Virtual Earth Puts A New Spin On Maps
Beta 1.0 of Virtual Earths namesake service has been released to the public. (You can check it out at virtualearth.msn.com.) This direct competitor to Google Earth claims to offer the ability to turn PCs into "location-determining devices" via Wi-Fi access points and/or reverse IP.
There are limitations to the Virtual Earth beta, most apparent in the mainly black-and-white aerial photographs and the fact that only U.S.-based satellite images are available now. However, the next release will integrate detailed oblique photographs of major cities from Pictometry International.
When Microsoft showed me this capability last month, I was impressed by the detail that the 45-degree viewing angle provided.
Virtual Earth is targeted at consumers, but enterprises should keep a close eye on the technology. Microsoft execs said there are plans for Virtual Earth to replace Microsofts MapPoint service. Virtual Earth is also meant to be a developer platform, with an API expected this fall.
Cavium CPUs Power Up
Network processing consumes a growing fraction of new processing power in both enterprises and home computing environments. This weeks announcement of the latest Octeon EX processors, from Cavium Networks (www.cavium.com), illustrates the growth of hardware support for high-volume multimedia data exchange and secure transactions.
With the kind of on-board power that used to support an entire high-end engineering workstation, an Octeon-family processor with general-purpose RISC engines and specialized protocol accelerators makes for an impressive broadband hub. And broadband gateways, even those in peoples homes, are rapidly adopting this kind of security processor hardware.
When you look at the rising expectations of broadband network users, its clear that network endpoints need all the auxiliary processing they can get.
Its therefore good news to see security being baked in, not layered on, in emerging wireless protocols such as WiMax.
WiMax incorporates AES, which offers serious cryptographic strength. A code-breaking scheme that takes only 1 second to defeat the once-respected DES would need 149 trillion years to crack a 128-bit implementation of AES (more at csrc.nist.gov/CryptoToolkit/ aes/rijndael).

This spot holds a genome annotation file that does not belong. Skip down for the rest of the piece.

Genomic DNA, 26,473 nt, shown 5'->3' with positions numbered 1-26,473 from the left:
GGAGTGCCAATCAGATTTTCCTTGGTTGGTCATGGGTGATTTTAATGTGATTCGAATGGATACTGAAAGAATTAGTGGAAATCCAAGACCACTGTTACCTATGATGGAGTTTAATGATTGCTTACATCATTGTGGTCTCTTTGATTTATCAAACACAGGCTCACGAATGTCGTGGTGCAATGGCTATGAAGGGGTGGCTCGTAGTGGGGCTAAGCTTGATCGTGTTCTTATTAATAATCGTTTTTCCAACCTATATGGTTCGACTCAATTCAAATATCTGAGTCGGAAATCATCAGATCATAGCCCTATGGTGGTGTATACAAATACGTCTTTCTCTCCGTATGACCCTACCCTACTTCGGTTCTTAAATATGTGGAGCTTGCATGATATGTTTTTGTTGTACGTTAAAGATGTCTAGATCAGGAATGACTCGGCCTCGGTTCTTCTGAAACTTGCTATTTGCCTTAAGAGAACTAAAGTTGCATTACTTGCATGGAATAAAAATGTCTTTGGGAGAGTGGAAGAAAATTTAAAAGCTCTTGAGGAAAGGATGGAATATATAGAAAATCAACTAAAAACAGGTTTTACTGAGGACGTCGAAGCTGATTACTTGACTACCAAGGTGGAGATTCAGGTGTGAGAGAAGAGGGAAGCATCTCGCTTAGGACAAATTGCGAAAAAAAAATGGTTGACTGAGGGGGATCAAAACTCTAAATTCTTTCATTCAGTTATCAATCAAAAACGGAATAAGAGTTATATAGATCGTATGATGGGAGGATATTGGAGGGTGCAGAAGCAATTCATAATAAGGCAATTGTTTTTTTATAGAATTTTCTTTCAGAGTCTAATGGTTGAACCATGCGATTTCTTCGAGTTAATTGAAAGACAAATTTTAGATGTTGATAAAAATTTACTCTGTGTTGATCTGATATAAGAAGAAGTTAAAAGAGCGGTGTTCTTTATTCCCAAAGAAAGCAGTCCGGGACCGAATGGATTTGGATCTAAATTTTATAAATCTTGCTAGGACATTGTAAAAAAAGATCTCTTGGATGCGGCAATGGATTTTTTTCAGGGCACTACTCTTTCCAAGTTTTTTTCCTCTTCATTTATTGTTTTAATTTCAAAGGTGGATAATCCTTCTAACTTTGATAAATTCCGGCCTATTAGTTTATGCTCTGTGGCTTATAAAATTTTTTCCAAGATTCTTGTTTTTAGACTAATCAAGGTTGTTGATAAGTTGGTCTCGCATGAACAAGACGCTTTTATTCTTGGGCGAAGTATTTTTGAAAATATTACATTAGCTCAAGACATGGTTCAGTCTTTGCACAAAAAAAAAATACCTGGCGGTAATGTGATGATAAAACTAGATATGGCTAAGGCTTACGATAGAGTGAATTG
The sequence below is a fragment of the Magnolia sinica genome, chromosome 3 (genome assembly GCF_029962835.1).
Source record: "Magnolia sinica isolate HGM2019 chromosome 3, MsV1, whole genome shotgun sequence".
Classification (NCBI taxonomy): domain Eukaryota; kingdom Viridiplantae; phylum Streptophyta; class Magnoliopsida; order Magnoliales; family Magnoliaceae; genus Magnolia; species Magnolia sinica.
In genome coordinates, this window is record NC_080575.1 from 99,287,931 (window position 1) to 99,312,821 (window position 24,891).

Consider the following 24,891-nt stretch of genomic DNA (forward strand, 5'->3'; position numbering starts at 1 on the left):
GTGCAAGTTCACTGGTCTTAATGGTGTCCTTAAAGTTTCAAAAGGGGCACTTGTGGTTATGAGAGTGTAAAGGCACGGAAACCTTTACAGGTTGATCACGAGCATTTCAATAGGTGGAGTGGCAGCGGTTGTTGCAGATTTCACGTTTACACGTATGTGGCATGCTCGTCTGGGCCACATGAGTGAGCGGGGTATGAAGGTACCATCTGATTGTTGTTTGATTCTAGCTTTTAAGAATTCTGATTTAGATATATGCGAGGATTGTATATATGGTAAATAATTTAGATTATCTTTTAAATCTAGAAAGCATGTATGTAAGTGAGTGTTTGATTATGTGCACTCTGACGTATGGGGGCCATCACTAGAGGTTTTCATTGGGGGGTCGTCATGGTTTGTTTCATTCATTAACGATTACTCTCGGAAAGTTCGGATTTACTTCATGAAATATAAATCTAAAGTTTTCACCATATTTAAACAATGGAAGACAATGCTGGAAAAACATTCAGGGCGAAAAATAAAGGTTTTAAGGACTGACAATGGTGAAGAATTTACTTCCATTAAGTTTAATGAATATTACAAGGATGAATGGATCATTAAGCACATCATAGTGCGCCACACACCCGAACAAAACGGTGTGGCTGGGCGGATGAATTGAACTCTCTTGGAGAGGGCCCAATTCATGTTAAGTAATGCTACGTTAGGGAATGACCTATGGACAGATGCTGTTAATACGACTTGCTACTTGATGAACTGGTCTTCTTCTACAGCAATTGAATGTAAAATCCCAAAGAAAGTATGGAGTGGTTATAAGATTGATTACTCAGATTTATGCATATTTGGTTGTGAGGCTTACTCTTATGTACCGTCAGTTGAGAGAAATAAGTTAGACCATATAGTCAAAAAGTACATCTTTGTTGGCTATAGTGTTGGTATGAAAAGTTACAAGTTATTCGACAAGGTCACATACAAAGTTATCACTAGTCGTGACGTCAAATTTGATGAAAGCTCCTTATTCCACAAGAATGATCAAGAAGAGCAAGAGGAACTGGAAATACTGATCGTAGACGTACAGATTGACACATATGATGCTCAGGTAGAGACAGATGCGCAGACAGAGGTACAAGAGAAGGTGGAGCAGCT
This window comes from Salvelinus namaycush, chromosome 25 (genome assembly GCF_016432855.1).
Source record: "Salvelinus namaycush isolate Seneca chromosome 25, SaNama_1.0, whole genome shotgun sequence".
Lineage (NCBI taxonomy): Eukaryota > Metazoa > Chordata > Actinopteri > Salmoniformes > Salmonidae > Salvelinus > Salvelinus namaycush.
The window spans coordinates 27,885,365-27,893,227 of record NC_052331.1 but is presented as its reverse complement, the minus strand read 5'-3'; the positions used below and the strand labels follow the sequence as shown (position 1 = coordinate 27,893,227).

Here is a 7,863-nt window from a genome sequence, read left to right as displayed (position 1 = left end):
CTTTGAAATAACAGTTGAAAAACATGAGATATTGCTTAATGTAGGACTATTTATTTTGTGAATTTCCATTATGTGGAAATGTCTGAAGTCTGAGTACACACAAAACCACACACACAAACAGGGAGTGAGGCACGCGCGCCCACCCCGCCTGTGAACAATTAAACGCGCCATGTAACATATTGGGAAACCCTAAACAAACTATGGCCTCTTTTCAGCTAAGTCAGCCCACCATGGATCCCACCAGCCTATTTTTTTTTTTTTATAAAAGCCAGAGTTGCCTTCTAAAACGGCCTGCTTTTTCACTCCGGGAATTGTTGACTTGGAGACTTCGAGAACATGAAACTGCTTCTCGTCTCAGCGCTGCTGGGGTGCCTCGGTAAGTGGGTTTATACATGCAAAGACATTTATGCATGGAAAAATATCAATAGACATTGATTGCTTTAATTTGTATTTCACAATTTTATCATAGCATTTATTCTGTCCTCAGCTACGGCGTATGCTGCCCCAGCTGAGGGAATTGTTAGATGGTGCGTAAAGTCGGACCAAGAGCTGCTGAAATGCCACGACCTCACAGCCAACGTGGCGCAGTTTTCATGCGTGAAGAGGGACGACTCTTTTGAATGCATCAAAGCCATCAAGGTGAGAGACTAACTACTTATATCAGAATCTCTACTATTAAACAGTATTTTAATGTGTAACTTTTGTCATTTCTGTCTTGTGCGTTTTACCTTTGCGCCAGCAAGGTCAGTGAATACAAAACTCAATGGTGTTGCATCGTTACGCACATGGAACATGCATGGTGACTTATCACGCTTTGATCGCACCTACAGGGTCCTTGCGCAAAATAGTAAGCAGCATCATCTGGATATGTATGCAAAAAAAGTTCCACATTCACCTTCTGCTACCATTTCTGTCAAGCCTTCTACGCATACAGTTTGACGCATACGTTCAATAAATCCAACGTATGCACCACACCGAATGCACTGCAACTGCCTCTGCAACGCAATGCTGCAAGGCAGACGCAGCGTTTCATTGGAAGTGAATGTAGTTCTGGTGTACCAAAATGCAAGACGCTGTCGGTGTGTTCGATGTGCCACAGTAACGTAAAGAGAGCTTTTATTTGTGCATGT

Look for security and compression protocol throughput to overtake generalized measures of processor performance as critical concerns for system builders.
DESlock Offers Turnkey Security
Data encryption systems recently showed me its DESlock key fob, or software key-based data protection system.
In my tests, DESlock was effective enough to almost get me to start using the key fobs to encrypt my data. But after several weeks of using the tokens, along with the software that let me secure my file archives and electronically shred the contents of my recycle bin, I went back to simple passwords.
My problem is that I have been known to leave my keys at home. Thus, a hardware-based encryption system that depends on my possession of a device on my key chain—no matter how convenient it is to carry—makes me more nervous than the fact that my private files at home are relatively unprotected from prying eyes.
Data Encryption Systems symmetric key system makes more sense for corporate users who are on the road with valuable data: DESlock lets users create a backup key to make data recovery less onerous. DESlocks software component is relatively simple to use, although the documentation is practically impenetrable.
More information is at www.dataencryptionsystems.co.uk.